A Phantom Stock Plan is an Employee Benefit plan that gives the Employee the right to receive future compensation tied specifically to the value of the Company. The quantification of value is determined by the difference between the starting price (usually determined at the initial date of the award) and the vesting price, usually determined upon sale or such other time as deemed appropriate by the Employer. A Phantom Stock Plan is akin to Stock Appreciation Rights (SARs).
A Phantom Stock Plan is usually structured as an Executive Retention Plan by tying the vesting of the bonus to the Employee’s continued employment with the Company. Typically, acceleration of the bonus would be available on the sale of the Company. When the Company is sold (or at a set date in the future if no sale occurs) the Executive would be paid a bonus based on their share of the Company (phantom units of stock) multiplied by the increase in value of those units from the initial date of the award to the date of sale or vesting.
Much like a SERP, these plans can be informally funded with life insurance to provide the promised benefit in the event the alternate vesting date is reached prior to a sale of the Company.
Advantages of a Phantom Stock Plan:
To the Company:
- The plan can be discriminatory inasmuch as the Employer can determine which Employees participate in the Plan.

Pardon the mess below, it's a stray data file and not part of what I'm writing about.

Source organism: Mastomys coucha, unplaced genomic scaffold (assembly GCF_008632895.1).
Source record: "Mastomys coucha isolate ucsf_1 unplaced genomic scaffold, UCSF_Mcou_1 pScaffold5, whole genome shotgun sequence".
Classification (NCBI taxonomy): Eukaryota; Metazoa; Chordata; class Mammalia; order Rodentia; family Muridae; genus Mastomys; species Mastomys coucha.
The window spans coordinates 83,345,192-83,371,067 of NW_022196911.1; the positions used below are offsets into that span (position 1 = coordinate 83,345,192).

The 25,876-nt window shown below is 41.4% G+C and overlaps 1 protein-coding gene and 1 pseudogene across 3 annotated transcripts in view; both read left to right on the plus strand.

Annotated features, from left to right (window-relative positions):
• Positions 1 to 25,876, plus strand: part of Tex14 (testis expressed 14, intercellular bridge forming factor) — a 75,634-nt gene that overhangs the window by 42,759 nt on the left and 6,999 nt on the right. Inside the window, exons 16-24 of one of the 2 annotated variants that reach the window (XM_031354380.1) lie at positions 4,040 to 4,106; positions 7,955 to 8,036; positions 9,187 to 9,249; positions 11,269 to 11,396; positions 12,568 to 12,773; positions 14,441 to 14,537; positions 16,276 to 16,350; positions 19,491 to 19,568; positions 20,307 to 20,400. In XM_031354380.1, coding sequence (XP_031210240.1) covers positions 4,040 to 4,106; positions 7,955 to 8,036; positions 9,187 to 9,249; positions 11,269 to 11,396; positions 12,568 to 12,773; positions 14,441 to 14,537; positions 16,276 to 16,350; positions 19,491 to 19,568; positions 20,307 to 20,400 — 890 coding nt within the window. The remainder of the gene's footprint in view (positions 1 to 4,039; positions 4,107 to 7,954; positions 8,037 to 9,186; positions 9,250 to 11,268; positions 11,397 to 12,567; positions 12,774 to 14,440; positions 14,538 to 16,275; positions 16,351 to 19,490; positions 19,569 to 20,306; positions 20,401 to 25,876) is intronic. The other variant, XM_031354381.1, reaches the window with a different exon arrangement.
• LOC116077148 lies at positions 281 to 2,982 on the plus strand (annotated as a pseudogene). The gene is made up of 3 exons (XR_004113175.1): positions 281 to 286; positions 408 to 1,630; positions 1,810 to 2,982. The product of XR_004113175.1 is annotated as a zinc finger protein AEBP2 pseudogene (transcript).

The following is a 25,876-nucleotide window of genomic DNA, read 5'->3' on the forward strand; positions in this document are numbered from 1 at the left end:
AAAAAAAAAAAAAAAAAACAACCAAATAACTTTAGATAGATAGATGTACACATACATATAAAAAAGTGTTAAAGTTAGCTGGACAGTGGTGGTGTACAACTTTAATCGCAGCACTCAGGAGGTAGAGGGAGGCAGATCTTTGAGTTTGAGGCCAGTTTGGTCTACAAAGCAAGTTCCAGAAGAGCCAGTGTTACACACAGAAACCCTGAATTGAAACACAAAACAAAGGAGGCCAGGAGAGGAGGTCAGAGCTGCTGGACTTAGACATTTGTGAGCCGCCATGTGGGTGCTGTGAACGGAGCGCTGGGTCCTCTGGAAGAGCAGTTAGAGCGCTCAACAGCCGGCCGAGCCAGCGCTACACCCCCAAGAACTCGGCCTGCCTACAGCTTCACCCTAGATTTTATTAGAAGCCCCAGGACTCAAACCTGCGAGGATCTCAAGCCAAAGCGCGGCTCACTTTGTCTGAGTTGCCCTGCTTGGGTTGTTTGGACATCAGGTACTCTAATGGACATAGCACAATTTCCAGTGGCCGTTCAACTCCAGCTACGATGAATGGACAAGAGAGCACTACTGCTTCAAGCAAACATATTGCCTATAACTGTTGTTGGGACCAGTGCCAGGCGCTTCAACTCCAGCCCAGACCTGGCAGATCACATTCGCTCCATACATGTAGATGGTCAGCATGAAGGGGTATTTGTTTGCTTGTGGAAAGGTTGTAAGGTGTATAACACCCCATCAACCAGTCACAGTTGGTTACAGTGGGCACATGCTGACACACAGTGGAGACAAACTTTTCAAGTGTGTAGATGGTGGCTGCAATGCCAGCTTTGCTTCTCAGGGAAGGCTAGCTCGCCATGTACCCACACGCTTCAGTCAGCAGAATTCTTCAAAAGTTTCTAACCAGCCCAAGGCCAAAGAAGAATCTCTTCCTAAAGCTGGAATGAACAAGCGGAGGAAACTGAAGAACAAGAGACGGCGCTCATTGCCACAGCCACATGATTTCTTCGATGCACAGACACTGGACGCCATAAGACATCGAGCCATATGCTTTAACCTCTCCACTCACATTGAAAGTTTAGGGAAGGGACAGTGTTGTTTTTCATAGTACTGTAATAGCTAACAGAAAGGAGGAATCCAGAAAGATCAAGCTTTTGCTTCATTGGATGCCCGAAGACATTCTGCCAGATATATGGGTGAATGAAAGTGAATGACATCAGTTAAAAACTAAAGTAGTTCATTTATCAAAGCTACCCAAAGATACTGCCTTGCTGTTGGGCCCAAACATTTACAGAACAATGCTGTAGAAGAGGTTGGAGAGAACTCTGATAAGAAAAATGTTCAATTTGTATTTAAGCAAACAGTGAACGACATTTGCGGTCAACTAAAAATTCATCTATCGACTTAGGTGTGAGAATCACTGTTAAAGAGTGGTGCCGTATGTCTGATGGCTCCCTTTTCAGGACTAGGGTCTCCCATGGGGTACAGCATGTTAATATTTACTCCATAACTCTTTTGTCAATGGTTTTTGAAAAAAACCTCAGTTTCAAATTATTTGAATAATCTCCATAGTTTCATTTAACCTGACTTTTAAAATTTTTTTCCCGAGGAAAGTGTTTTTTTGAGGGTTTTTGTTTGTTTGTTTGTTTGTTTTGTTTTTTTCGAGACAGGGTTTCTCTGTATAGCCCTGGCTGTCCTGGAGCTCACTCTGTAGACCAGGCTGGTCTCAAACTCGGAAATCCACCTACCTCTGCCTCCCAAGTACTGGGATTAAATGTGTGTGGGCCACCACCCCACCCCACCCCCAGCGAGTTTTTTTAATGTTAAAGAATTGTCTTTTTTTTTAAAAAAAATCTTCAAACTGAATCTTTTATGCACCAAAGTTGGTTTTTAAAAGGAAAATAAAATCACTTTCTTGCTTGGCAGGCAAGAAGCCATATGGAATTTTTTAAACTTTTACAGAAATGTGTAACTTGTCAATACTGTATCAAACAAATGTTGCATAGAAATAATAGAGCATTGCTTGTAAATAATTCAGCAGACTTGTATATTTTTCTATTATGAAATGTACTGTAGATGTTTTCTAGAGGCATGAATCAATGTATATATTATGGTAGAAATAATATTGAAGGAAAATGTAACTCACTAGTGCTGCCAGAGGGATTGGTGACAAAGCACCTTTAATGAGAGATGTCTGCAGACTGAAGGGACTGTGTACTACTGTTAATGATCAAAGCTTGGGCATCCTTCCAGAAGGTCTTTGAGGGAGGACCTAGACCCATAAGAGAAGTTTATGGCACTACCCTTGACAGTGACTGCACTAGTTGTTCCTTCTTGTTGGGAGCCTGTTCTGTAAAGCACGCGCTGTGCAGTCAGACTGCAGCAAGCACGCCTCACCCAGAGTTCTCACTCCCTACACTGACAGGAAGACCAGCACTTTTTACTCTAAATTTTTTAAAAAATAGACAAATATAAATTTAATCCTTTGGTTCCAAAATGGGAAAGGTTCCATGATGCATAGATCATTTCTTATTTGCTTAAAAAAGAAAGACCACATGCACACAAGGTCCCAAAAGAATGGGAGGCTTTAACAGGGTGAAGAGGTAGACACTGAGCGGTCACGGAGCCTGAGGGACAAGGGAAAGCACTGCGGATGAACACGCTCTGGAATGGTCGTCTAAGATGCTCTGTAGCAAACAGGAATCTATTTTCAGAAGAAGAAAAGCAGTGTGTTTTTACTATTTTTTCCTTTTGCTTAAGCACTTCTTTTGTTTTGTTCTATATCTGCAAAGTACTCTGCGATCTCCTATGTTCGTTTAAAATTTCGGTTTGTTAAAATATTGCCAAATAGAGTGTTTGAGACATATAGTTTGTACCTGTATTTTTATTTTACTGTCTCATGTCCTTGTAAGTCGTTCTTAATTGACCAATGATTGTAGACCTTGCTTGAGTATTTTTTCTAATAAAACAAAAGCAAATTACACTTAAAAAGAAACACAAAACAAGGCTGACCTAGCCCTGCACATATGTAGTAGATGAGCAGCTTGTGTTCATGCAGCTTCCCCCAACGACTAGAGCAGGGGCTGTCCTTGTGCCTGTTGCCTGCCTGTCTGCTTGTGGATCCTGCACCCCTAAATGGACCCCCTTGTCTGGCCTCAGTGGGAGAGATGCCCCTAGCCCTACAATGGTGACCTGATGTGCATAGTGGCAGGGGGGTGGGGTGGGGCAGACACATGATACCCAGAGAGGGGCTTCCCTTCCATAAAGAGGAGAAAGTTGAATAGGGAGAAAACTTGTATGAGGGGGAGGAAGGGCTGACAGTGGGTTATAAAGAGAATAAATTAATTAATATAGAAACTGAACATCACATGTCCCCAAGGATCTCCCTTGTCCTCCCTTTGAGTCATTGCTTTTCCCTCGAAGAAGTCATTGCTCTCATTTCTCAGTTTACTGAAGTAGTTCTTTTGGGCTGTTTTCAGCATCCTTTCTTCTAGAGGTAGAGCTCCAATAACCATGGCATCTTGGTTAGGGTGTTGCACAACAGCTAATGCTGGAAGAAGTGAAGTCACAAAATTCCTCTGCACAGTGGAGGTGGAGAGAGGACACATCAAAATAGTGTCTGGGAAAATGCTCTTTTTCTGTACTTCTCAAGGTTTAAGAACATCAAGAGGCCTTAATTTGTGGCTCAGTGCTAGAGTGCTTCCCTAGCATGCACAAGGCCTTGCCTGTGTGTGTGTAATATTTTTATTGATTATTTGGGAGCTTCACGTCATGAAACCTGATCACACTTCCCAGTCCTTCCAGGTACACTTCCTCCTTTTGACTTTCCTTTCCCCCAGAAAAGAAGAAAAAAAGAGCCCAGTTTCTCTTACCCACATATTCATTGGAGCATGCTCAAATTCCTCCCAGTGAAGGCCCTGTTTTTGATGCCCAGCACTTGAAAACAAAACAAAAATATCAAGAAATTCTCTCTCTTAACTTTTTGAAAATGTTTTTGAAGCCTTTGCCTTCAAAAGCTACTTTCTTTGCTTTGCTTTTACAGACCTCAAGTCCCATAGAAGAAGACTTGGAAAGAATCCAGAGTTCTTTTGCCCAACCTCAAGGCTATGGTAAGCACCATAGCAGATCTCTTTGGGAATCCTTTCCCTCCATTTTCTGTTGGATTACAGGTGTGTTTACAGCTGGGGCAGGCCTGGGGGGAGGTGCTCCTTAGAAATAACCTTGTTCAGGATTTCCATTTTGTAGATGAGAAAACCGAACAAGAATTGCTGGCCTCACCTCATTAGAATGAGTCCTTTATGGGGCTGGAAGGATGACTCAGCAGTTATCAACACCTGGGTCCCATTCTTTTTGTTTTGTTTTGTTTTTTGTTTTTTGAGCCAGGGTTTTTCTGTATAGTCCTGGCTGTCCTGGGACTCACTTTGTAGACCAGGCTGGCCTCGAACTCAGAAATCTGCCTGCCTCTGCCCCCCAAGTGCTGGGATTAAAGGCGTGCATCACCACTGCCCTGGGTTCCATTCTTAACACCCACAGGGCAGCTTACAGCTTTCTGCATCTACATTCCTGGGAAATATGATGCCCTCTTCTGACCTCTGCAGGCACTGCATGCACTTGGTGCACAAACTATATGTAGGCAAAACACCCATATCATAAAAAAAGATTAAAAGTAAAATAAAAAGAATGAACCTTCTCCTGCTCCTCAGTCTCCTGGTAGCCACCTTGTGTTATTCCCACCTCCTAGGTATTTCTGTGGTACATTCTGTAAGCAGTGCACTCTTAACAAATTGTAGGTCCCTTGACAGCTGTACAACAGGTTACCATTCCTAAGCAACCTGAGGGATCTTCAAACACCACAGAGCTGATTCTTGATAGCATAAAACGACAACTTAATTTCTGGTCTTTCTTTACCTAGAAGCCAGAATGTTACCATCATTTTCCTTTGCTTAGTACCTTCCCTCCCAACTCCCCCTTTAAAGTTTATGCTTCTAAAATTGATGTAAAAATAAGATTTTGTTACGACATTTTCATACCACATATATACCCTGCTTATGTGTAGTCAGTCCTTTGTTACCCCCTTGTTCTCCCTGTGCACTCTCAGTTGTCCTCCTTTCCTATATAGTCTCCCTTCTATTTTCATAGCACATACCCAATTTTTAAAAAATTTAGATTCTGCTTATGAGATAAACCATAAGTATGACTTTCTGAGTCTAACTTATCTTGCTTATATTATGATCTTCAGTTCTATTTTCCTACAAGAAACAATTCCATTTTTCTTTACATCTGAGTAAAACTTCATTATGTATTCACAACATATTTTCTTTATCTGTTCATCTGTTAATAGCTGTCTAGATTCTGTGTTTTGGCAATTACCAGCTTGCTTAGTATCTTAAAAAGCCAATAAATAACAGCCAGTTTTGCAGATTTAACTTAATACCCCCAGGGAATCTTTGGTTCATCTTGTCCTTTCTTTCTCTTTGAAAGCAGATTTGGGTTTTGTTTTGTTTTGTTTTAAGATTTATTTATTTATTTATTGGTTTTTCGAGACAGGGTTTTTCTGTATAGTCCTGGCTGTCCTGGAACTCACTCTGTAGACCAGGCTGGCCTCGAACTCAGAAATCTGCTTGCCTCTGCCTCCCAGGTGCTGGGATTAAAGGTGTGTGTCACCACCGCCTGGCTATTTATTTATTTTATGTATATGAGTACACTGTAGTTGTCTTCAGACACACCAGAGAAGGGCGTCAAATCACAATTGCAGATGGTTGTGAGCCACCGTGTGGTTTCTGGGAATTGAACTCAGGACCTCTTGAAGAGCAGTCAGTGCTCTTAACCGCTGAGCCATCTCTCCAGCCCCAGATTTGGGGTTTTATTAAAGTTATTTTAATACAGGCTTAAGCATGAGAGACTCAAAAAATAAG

- It serves as a retention tool to the Employer by tying the award to a term of service or sale of the Company—whichever comes first.
- The Plan aligns the Employer’s economic and growth goals with the goals of the Employee.
- The Employee has a “stake” in the Company without any of the issues to the Employer associated with actual stock ownership.
- There are no ERISA or IRS filing requirements.
- The Company will receive a full tax deduction on payment of the award to the Employee.
To the Executive:
- A Phantom Stock Plan allows Employees to feel they have an economic stake in the Company and are aligned with the owners in terms of Company growth.
- There is no cost or tax to the Employee on “buying in” to the award, as there would be with an actual stock ownership award.
Disadvantages of a Phantom Stock Plan:
To the Company: If the Plan is funded, the Employer does not receive a tax deduction for amounts contributed to the plan until such time as those benefits are paid out.
To the Executive:
- Much like a SERP, in order for the award not to be taxed to the Employee as the value grows, the Employee must accept the “risk of substantial forfeiture” in the event the Company enters bankruptcy or becomes insolvent.
- When the award is paid out to the Employee, it is taxable as ordinary income.